#4 - What was the biggest challenge you have faced in your job and how did you handle it?

With this question, the recruiter wants to begin to build a picture of the work you have done and how you have handled and responded to difficult situations. Not everyone needs to have some dramatic story of saving their company from bankruptcy to get lots of points on this question. Sometimes, simple grounded stories about challenges you have overcome at work can tell the recruiter a lot about your skills and fortitude too. Sharing with them your experiences and how you coped (professionally) will help them pitch and market you to the hiring manager.

#5 - Describe your experiences, strengths, weaknesses, and goals in x minutes

Your recruiter wants to get a feel for how you will come across in an interview, and as a potential candidate for their client. When you answer these kinds of questions think of yourself as a pitch and the recruiter as the potential investor. Pitch yourself as best as you can, aligning what you say as much as possible with what you already know about the job opportunity. Don’t forget weaknesses can become strengths it just depends on the job and how you look at them. When you discuss your weaknesses think like a politician, it’s all in the spin! Talking about your weaknesses can also be a way to demonstrate maturity and your proactivity by saying things like “my weakness in previous roles has been my introverted side, but I’ve recently taken a public speaking course to improve myself in this area”. Of course, your answer will need to be true and relevant to your particular circumstances. Telling them you’ve taken a public speaking course, when you haven’t, isn’t a good plan.

#6 - Do you have any other interviews lined up?

Your recruiter may want to know if you have any other interviews lined up. Tell the truth because if there is an urgency to scoop you up before others do, they will want to let the hiring manager know. When a recruiter puts you forward for a job opportunity, they are investing their time and energy into you, and they have a right to know what finger you have in other pies (if you do). If you do have other interviews lined up it doesn’t necessarily mean they won’t want to put you forward, but you may need to do some extra work to convince them where your priorities lie.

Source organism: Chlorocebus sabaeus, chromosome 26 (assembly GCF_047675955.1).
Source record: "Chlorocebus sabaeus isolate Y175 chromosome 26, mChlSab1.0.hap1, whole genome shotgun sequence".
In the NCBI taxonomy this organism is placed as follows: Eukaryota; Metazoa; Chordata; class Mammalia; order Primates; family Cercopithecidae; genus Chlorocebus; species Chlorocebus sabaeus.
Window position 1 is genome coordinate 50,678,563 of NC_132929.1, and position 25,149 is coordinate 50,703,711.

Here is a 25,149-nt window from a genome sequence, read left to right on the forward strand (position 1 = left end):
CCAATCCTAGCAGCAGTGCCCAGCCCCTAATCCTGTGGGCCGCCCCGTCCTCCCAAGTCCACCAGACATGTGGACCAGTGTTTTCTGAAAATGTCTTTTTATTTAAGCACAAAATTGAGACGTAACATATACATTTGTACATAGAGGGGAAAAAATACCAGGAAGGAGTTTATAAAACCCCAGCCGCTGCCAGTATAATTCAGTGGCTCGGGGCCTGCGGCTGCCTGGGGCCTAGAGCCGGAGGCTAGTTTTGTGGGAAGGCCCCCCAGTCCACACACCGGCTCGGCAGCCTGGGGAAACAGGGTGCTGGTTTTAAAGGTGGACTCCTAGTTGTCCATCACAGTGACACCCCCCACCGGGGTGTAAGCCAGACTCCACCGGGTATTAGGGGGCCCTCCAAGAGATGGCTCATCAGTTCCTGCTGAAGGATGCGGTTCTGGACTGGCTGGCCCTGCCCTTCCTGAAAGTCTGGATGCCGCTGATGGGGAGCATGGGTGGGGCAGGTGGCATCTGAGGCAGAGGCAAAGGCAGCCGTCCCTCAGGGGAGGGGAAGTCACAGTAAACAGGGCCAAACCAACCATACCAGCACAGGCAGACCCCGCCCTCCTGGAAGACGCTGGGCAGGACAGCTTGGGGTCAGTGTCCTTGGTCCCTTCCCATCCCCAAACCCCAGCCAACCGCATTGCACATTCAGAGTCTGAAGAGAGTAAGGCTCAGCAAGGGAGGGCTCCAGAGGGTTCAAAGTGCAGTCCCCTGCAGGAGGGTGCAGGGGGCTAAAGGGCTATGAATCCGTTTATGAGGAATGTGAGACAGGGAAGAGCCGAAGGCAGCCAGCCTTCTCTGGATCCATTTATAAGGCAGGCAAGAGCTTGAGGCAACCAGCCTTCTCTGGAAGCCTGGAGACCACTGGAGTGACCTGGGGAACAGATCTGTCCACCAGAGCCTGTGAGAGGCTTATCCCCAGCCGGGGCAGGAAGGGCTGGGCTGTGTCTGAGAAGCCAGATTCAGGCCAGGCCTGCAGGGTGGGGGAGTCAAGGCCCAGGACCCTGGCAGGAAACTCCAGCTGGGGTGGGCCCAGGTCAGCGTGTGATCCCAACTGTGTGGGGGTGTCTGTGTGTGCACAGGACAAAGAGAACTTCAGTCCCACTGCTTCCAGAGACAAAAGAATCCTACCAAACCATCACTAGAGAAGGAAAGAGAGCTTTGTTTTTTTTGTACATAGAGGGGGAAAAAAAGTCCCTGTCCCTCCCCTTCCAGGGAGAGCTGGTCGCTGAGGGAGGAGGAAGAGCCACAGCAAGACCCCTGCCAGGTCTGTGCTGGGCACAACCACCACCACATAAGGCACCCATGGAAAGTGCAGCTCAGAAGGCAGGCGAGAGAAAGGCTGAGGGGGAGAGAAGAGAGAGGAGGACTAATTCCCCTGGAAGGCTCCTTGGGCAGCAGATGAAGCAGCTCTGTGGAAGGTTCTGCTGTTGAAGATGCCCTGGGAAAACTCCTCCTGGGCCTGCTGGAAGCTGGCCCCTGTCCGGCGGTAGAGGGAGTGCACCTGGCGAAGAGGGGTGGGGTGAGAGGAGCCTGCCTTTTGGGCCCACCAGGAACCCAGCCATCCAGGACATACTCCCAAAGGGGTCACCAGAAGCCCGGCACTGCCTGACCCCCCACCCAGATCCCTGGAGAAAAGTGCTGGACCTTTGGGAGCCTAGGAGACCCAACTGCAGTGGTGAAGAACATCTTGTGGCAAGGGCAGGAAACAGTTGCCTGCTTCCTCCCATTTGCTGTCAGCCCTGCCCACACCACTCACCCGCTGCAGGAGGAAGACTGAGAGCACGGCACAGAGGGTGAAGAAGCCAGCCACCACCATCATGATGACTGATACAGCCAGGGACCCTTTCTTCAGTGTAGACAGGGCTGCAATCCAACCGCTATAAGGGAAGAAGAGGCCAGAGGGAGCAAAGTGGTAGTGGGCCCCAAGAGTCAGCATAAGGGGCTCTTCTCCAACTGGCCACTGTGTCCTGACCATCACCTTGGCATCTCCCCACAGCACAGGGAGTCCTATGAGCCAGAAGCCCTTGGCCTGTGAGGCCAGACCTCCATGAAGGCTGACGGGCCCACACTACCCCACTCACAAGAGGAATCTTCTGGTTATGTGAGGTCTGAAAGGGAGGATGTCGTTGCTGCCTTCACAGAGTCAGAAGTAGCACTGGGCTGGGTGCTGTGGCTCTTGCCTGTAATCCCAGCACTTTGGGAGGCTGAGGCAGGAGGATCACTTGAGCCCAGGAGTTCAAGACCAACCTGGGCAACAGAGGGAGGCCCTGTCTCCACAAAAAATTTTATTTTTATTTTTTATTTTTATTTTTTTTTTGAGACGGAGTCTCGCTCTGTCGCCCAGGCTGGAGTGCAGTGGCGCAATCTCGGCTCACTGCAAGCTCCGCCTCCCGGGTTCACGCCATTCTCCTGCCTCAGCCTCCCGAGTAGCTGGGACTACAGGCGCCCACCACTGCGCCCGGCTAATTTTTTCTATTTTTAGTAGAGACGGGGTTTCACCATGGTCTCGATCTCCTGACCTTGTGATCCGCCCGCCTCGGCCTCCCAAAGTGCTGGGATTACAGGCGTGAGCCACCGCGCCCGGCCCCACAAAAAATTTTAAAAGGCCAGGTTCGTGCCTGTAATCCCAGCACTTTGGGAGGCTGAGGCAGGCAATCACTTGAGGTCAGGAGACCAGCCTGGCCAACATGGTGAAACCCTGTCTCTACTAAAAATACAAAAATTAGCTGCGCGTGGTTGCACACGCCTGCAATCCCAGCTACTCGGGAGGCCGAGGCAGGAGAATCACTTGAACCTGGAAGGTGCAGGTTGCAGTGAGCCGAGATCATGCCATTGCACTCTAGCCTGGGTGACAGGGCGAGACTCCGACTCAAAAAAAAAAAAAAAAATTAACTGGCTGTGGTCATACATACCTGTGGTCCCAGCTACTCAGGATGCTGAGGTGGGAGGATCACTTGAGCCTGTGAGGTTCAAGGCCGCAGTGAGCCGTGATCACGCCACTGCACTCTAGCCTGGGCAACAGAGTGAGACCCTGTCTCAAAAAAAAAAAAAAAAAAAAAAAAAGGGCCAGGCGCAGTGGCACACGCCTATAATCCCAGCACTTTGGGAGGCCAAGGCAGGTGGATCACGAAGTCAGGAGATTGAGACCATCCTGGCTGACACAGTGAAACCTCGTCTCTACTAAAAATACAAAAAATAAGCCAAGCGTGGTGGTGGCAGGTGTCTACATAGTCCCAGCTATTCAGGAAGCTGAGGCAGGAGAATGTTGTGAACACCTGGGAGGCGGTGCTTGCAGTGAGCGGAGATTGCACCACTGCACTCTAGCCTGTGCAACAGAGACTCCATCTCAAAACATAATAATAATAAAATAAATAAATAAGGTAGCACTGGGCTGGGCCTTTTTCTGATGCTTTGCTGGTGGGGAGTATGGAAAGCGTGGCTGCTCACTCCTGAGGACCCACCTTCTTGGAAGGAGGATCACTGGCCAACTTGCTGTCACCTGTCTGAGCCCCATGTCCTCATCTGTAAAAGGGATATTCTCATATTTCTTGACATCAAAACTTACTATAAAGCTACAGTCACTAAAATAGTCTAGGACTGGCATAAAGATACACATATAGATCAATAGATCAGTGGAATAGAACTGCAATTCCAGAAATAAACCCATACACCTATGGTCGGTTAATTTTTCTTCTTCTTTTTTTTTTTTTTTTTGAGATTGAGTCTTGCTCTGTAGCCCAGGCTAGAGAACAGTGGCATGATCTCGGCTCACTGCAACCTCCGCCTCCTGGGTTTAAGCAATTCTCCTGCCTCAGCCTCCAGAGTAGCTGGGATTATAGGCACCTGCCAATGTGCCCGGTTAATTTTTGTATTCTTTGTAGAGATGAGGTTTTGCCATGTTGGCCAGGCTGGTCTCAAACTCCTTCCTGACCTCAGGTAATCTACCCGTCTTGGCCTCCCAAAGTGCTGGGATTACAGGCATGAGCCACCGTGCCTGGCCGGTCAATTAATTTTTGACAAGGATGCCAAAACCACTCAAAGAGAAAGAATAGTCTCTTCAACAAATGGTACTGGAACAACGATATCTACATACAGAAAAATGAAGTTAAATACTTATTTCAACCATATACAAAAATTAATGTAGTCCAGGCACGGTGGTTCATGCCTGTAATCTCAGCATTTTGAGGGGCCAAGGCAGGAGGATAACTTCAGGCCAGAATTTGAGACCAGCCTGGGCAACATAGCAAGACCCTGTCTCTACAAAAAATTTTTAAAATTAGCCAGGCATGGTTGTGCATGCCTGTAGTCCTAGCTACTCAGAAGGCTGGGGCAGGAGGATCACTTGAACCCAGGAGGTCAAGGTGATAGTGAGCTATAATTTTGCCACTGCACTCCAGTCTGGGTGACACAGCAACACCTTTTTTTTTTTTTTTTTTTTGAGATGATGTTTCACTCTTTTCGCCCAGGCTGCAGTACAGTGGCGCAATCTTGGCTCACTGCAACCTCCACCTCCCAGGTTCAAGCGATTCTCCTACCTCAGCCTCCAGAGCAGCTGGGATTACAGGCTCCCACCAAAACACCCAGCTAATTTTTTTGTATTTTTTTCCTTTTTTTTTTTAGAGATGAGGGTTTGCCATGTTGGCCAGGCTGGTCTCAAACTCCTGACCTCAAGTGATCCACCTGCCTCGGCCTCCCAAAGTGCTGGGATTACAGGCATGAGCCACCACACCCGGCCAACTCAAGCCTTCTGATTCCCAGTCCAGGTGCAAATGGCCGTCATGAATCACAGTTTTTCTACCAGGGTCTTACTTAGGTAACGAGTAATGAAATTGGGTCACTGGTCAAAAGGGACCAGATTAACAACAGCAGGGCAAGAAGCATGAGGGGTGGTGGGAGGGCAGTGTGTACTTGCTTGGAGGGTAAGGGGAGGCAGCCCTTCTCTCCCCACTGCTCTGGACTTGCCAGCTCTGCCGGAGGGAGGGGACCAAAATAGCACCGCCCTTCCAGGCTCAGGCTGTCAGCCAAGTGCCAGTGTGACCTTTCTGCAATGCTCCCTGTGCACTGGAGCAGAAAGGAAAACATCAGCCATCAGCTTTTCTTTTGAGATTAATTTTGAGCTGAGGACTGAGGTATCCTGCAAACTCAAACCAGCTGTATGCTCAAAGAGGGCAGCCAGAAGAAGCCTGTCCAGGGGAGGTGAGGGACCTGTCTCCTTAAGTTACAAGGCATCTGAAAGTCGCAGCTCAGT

#7 - Do you have any questions for me?

I hate, hate, hate when people ask me this! My mind always goes blank on the spot even if my head was teeming with questions seconds before. However, people do ask, so if you are like me and go blank under pressure then prepare in advance before you meet your recruiter. If you won’t remember the questions you want to ask, write them down and take them into the meeting with you – check out these 8 questions to ask your job recruiter. If you’re one of those people who ask snappy intelligent questions on their toes, well, I'm not jealous at all.

Don’t feel intimidated!!

What will a recruiter ask you? Now you have some idea, you can better prepare for your next meeting with one. Don't feel intimidated or pressured, yes these meetings are important but remember you’re both on the same team here; this is not a job interview. Your recruiter wants to match you to the perfect position and get to know you, know just what’s on paper. He/she want to place you in a job with a company whose culture you like and will thrive in, in a position where you can attain job satisfaction. Why? Because when they get the matching right, they earn their keep and improve their relationships with the companies they have successfully placed candidates for. And when recruiters succeed everyone wins. You get placed in a job which you love which is great for the company you will work for, and of course good for the recruiters too. When recruiting goes well, everyone is a winner. Let them ask their questions, you ask some pertinent questions too, and let’s get everyone matched up perfectly and bouncing out of bed on Mondays.

Jenny